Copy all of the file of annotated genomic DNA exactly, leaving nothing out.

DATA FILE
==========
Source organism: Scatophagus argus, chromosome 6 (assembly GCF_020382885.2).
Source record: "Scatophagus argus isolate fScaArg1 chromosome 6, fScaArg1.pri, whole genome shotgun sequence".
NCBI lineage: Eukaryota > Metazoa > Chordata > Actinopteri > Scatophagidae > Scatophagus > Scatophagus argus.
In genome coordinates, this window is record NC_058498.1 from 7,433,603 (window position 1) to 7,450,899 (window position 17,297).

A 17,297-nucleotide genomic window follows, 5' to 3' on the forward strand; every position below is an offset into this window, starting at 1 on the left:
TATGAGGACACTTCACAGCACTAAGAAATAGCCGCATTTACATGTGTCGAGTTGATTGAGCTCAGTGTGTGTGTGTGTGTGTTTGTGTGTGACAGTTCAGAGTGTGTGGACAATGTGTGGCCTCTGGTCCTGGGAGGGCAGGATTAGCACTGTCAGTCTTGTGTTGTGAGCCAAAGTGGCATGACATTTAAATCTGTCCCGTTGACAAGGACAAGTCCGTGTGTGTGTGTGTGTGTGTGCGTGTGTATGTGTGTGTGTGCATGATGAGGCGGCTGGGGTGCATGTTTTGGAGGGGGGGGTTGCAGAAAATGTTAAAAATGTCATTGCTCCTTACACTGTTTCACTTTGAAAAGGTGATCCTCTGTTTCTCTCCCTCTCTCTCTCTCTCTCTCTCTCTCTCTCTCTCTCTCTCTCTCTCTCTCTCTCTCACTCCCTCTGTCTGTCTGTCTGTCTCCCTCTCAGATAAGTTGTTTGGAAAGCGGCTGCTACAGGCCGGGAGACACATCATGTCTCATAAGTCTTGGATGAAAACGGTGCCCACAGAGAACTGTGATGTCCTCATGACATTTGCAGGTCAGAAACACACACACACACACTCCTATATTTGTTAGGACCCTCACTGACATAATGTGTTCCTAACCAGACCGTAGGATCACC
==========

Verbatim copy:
Source organism: Scatophagus argus, chromosome 6 (assembly GCF_020382885.2).
Source record: "Scatophagus argus isolate fScaArg1 chromosome 6, fScaArg1.pri, whole genome shotgun sequence".
NCBI lineage: Eukaryota > Metazoa > Chordata > Actinopteri > Scatophagidae > Scatophagus > Scatophagus argus.
In genome coordinates, this window is record NC_058498.1 from 7,433,603 (window position 1) to 7,450,899 (window position 17,297).

A 17,297-nucleotide genomic window follows, 5' to 3' on the forward strand; every position below is an offset into this window, starting at 1 on the left:
TATGAGGACACTTCACAGCACTAAGAAATAGCCGCATTTACATGTGTCGAGTTGATTGAGCTCAGTGTGTGTGTGTGTGTGTTTGTGTGTGACAGTTCAGAGTGTGTGGACAATGTGTGGCCTCTGGTCCTGGGAGGGCAGGATTAGCACTGTCAGTCTTGTGTTGTGAGCCAAAGTGGCATGACATTTAAATCTGTCCCGTTGACAAGGACAAGTCCGTGTGTGTGTGTGTGTGTGTGCGTGTGTATGTGTGTGTGTGCATGATGAGGCGGCTGGGGTGCATGTTTTGGAGGGGGGGGTTGCAGAAAATGTTAAAAATGTCATTGCTCCTTACACTGTTTCACTTTGAAAAGGTGATCCTCTGTTTCTCTCCCTCTCTCTCTCTCTCTCTCTCTCTCTCTCTCTCTCTCTCTCTCTCTCTCTCTCTCACTCCCTCTGTCTGTCTGTCTGTCTCCCTCTCAGATAAGTTGTTTGGAAAGCGGCTGCTACAGGCCGGGAGACACATCATGTCTCATAAGTCTTGGATGAAAACGGTGCCCACAGAGAACTGTGATGTCCTCATGACATTTGCAGGTCAGAAACACACACACACACACTCCTATATTTGTTAGGACCCTCACTGACATAATGTGTTCCTAACCAGACCGTAGGATCACC